After a few turbulent years, Tunisia is back in contention for the affections of travellers seeking a unique blend of Mediterranean sea and sun with traditional North African culture. Eulanda and Omo from Team Coco visited the capital city of Tunis and share their experience of Tunisian hospitality and wellness at The Residence by Cenizaro.
Welcome to The Residence, Tunis
Traffic on the expansive N9 motorway was light as we drove from Tunis-Carthage International Airport towards the northeastern part of the city, to the coastal suburbs of Carthage, La Marsa and Gammarth.
Our destination was The Residence Tunis, part of the Cenizaro luxury collection which includes stunning properties in The Maldives, Mauritius, and Zanzibar.
As we approached the property, a large dome over the hotel’s Thalasso spa glistened in the evening sun, creating the impression of a timeless Arabian palace. The private driveway brought us through to a magnificent facade, complete with tall symmetrical columns and arches.
Located less than half an hour from the ancient heart of Tunis, The Residence was the perfect location from which we hoped to explore the capital city of Tunisia.
“Marhaban! Welcome to Tunis!” said the smiling concierge, as he spirited away our luggage and later re-appeared as if by magic with two glasses of sweet mint tea. The traditional hot tea welcome is common throughout North Africa and Arabia. However, the ice in the Tunisian version provided the refreshing effect we needed to wash away the fatigue from our red-eye flight.
Tunisia had been on our travel wish list for some time and it felt surreal to finally be here.
Why go to Tunisia?
Almost every country in the world has its upheavals and Tunisia is no different. The Arab Spring and the dastardly 2015 terror attacks in the coastal city of Sousse and at Tunis’ Bardo National Museum had understandably dented global confidence in Tunisia’s tourism industry.
However, a lifting of the travel ban for UK nationals and recent advice from the UK Foreign and Commonwealth Office (FCO) suggested that most of the country was considered safe to visit.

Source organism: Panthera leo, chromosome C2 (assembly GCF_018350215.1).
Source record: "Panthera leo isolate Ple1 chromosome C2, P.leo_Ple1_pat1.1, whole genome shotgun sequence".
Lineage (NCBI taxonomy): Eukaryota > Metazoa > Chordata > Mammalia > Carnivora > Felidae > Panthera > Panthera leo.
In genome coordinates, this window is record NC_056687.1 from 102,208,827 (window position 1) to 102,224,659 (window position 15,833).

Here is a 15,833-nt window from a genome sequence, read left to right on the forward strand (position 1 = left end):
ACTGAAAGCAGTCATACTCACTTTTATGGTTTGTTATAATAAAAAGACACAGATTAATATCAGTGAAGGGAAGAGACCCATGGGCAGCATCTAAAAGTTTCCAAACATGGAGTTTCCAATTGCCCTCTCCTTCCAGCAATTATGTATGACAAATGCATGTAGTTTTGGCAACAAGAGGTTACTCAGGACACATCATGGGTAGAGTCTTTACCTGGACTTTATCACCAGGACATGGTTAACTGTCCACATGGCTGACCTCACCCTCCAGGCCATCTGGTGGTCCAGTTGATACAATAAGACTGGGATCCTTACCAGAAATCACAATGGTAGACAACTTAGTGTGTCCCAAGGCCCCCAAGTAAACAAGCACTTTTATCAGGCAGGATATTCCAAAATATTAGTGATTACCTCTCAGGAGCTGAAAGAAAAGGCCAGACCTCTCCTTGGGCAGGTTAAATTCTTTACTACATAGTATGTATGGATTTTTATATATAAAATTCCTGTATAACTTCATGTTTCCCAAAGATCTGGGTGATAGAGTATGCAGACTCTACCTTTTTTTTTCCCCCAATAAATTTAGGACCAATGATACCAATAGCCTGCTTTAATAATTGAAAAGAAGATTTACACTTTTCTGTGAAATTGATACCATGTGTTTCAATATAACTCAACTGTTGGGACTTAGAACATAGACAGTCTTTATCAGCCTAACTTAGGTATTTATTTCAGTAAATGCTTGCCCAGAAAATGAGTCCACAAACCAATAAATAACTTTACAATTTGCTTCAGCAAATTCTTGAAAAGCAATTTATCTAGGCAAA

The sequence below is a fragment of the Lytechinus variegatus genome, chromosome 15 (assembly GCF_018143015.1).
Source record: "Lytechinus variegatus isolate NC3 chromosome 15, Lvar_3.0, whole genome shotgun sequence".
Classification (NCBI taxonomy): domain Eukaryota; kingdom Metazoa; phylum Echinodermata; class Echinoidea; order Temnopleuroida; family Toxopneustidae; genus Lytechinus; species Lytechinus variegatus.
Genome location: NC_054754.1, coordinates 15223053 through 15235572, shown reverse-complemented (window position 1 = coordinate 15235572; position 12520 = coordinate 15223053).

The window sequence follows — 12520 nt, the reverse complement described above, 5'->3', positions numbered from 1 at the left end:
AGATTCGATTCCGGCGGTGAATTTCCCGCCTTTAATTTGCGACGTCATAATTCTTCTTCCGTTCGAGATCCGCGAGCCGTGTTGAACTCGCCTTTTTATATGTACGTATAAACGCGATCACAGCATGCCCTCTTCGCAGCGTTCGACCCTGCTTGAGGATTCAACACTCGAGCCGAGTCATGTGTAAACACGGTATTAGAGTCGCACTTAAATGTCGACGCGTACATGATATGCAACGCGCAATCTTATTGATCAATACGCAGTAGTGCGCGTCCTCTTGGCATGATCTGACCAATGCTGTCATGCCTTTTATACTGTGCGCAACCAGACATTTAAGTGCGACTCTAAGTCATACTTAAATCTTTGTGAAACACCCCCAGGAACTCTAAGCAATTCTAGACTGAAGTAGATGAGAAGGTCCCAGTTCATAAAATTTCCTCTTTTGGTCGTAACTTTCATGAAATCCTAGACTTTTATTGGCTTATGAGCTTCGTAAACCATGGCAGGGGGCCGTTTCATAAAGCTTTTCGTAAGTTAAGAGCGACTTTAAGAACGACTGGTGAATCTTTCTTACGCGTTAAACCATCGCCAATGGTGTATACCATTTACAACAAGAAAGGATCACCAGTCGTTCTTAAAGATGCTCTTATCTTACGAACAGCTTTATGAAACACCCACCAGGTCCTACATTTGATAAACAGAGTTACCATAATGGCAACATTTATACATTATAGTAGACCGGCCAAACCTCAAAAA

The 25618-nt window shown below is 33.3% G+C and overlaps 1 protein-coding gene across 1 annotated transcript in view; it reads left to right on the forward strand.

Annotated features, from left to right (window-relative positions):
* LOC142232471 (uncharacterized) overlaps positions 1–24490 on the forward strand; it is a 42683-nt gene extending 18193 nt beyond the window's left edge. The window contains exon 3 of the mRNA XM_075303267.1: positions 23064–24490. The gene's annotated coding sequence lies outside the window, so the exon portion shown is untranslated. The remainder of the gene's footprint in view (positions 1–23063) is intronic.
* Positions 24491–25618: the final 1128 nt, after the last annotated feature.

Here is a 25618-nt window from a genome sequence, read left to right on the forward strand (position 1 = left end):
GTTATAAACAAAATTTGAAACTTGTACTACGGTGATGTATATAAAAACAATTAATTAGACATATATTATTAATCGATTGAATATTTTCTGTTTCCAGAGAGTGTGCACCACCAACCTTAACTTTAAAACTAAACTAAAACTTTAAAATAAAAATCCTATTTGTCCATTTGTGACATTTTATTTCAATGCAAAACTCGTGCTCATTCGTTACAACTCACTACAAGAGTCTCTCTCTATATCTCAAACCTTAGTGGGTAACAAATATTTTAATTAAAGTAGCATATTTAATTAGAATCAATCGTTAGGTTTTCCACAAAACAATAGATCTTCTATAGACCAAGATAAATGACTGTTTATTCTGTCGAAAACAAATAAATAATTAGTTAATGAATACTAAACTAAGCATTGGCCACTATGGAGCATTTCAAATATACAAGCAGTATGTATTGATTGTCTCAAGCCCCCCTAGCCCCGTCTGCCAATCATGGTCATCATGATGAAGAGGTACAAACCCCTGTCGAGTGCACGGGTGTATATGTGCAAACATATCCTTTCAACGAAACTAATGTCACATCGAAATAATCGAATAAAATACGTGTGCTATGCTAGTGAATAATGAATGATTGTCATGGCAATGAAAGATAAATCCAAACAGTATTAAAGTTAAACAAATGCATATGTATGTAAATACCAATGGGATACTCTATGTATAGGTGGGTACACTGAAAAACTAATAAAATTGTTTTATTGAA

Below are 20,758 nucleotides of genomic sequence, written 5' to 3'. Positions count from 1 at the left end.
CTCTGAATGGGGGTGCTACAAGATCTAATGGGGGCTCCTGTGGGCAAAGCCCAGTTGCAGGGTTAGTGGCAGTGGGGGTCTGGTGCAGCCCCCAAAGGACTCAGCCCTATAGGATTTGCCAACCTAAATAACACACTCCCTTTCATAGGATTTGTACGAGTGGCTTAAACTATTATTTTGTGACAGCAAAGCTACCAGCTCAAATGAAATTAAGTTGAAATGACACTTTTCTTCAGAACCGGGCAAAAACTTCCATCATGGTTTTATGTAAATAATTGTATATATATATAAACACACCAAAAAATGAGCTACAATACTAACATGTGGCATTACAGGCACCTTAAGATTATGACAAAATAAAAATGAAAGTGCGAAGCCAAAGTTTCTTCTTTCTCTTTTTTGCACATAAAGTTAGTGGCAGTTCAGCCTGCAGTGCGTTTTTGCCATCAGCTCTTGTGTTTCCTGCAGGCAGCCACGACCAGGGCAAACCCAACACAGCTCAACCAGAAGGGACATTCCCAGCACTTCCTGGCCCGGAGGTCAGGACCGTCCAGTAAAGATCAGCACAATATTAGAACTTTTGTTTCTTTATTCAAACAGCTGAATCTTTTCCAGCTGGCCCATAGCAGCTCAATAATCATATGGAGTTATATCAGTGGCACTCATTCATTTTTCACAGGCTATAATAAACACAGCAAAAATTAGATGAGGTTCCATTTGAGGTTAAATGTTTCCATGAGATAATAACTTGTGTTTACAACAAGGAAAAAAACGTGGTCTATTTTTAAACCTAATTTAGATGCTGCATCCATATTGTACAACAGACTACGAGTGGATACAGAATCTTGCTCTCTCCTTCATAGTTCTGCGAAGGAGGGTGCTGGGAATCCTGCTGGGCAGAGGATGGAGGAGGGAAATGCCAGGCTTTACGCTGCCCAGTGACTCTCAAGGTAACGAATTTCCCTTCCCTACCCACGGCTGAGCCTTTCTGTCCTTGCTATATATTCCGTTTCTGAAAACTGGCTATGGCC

Travellers to Tunisia will readily agree that Tunisia’s rich historical credentials are undeniable. Tunisia boasts reasonably well-preserved remnants of ancient civilizations, including the ruins of the Phoenician city of Carthage and Roman amphitheatres and coliseums.
Tunis, in particular, is a melting pot of cultures. The medina, an old walled town common across North Africa, sits next to a part of the city where the architectural influence is unmistakably French – outdoor cafes and tree columns included.
Throughout the medina, a UNESCO World Heritage listed site, minarets point to the sky as symbols of worship while highlighting beautiful Ottoman and Arab/Andalusian design.
Meanwhile, the gothic Cathedral of St. Vincent de Paul on Avenue Habib Bourguiba offers both an unusual oasis of calm from the hustle and bustle of downtown Tunis as well as an insight into the multi-dimensional culture of the city.
Further afield, travellers can appreciate the scale of ancient Rome’s ambitions in North Africa by exploring even more spectacular ruins in places like Dougga, El Djem and Bulla Regia.
Amidst all her ancient wonders, Tunisia’s main attraction for many is her Mediterranean coastline. The Residence Tunis, with its private beach, provided the perfect opportunity for us to experience some of this beautiful coast.
Right now, Tunisia provides great value for money. In the (temporary) absence of mass tourism which other parts of the Mediterranean have become known for, among other benefits, travellers may enjoy the rare chance of exploring world-famous archaeological sites without the crowds!
Design excellence at The Residence